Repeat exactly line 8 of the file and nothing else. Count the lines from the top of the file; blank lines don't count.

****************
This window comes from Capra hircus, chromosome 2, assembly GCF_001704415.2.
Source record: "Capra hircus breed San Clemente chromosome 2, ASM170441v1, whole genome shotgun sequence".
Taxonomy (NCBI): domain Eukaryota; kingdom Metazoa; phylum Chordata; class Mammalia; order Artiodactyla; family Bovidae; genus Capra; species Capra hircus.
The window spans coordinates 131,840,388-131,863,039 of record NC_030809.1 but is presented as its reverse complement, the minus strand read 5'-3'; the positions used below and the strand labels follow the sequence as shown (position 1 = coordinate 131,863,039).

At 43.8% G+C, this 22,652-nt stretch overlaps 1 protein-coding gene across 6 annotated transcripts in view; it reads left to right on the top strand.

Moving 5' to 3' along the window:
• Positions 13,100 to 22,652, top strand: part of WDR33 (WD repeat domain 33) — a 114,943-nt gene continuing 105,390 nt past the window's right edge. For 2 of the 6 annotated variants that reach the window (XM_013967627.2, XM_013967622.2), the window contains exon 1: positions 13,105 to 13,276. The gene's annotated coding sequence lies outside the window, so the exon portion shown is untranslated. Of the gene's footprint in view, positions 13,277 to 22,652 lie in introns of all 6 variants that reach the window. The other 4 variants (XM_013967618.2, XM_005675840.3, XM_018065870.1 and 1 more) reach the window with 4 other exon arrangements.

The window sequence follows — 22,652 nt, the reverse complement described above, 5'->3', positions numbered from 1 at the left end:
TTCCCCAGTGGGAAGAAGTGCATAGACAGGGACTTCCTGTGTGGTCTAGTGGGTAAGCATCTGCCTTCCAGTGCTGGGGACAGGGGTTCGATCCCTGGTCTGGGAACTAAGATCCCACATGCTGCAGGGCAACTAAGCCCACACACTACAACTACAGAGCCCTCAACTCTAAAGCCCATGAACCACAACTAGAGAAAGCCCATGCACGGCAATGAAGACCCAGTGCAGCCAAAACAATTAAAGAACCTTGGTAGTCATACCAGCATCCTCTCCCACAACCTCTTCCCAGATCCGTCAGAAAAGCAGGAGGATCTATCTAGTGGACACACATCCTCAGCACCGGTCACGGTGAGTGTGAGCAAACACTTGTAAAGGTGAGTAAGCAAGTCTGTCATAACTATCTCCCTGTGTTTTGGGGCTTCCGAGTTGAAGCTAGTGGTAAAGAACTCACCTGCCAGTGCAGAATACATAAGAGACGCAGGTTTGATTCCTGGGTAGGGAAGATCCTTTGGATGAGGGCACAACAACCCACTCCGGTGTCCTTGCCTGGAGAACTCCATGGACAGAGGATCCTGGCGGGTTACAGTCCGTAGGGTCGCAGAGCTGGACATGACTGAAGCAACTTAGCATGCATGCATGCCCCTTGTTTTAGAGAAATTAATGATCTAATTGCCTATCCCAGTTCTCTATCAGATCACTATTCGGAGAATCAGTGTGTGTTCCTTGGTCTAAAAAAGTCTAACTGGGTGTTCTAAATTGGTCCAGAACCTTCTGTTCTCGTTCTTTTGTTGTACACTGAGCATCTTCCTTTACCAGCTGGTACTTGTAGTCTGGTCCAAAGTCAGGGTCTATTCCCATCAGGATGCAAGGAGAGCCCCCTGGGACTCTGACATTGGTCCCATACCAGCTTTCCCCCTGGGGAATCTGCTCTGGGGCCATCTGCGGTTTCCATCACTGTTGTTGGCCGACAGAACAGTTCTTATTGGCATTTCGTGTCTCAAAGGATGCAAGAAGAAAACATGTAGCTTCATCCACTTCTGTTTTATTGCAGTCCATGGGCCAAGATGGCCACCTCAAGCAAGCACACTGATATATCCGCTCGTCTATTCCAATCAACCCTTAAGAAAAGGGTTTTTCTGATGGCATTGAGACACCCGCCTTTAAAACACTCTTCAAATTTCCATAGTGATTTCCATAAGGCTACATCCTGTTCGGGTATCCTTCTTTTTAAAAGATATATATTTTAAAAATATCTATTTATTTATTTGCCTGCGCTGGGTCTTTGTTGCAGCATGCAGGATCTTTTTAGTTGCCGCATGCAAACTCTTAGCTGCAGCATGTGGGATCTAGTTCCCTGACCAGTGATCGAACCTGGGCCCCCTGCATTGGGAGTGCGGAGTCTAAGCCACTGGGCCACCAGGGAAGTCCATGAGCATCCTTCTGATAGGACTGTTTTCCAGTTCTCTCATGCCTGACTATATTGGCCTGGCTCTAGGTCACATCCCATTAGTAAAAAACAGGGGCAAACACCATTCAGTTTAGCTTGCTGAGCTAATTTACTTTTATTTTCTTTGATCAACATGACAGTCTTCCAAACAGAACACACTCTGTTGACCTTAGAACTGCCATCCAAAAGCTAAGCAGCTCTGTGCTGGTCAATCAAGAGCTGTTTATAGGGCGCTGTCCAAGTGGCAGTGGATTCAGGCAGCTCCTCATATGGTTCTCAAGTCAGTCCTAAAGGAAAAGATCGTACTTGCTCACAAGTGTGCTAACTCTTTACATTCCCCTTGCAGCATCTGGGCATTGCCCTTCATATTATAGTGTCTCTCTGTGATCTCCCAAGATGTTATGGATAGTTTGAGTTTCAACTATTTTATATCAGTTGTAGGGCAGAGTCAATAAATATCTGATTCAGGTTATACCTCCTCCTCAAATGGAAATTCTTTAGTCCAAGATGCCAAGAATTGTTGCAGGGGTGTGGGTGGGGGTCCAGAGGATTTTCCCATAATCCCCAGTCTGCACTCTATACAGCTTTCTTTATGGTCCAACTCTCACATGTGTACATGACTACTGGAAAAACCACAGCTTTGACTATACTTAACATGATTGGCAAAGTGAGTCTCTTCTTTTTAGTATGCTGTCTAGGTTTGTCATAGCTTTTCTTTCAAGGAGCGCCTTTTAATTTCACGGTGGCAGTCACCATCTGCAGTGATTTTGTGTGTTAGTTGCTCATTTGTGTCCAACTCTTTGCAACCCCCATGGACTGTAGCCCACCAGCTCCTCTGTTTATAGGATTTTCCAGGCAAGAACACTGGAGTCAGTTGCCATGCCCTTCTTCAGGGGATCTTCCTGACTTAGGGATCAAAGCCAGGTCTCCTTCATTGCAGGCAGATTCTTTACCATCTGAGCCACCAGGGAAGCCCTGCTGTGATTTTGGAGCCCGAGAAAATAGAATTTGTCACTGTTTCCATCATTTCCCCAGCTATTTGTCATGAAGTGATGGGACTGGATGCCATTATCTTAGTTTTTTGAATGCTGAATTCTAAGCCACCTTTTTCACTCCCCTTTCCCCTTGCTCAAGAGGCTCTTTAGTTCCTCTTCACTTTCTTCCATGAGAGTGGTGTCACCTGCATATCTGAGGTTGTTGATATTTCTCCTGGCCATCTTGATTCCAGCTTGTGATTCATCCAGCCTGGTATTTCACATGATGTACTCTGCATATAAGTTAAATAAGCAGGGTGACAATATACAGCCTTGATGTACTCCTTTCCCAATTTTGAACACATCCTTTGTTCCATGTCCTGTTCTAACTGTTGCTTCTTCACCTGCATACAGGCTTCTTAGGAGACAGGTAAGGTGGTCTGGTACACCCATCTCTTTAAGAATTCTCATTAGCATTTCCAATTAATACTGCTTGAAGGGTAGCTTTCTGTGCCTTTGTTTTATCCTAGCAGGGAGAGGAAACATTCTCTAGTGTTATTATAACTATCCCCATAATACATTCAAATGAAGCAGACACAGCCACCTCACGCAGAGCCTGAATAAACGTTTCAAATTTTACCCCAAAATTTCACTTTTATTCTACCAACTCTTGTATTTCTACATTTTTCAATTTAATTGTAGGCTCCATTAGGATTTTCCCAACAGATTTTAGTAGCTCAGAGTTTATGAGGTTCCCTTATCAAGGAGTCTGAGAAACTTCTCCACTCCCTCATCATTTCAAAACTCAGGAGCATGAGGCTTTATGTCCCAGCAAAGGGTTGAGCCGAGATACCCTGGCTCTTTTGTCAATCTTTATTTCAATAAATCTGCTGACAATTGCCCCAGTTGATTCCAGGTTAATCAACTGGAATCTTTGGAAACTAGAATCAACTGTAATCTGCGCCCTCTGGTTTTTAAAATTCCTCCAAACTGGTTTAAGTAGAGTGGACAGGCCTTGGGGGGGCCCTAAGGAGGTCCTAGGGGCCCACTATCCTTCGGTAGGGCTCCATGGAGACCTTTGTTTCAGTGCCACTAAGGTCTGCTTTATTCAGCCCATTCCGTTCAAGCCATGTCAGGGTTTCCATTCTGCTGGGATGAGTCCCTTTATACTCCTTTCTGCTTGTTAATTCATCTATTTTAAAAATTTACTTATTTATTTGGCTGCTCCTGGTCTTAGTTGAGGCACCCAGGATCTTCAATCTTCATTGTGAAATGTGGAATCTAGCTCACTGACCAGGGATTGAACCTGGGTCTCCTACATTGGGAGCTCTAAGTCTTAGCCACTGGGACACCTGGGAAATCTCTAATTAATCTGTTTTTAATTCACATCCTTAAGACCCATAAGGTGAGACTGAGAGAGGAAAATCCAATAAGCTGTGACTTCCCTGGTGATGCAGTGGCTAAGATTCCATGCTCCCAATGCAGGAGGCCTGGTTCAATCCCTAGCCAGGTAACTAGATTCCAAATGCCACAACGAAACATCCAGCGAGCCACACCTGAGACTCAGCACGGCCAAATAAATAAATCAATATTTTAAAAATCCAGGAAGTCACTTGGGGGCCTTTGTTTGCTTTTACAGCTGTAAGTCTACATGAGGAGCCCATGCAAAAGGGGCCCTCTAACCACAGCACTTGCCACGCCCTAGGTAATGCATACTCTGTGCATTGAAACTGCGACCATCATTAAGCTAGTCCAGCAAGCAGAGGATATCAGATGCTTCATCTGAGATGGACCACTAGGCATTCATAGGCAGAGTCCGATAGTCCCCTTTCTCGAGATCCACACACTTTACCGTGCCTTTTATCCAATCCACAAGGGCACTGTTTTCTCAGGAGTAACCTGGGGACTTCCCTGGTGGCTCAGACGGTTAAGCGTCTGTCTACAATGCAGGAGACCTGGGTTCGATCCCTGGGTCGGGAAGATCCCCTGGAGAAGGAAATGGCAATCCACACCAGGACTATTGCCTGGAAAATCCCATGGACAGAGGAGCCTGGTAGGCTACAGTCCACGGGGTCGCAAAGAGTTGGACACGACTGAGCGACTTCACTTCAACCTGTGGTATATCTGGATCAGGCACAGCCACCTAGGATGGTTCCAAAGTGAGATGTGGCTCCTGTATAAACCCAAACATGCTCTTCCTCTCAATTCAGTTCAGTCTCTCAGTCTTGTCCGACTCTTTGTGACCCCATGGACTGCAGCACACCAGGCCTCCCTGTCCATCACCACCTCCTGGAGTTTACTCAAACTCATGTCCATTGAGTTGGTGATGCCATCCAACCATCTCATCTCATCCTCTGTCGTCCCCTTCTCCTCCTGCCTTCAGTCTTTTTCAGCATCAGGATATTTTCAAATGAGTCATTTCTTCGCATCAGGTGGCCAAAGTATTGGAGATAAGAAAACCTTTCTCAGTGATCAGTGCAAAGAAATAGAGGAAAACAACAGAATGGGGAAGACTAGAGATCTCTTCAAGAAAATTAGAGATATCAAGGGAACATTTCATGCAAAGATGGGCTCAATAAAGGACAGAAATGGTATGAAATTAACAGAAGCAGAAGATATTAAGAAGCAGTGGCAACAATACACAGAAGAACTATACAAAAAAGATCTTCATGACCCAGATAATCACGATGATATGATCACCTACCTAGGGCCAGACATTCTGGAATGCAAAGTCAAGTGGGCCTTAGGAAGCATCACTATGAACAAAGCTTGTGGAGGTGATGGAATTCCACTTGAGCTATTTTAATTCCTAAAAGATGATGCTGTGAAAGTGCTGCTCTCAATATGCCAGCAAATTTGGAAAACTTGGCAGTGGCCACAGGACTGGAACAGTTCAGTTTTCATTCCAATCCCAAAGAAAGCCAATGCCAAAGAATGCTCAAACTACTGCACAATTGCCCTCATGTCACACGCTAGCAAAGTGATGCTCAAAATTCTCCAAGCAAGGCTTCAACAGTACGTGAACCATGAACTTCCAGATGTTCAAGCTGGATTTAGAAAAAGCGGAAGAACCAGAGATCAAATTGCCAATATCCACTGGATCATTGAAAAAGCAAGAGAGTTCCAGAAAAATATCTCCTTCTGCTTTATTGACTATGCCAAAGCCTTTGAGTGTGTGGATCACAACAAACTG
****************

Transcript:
The window sequence follows — 22,652 nt, the reverse complement described above, 5'->3', positions numbered from 1 at the left end: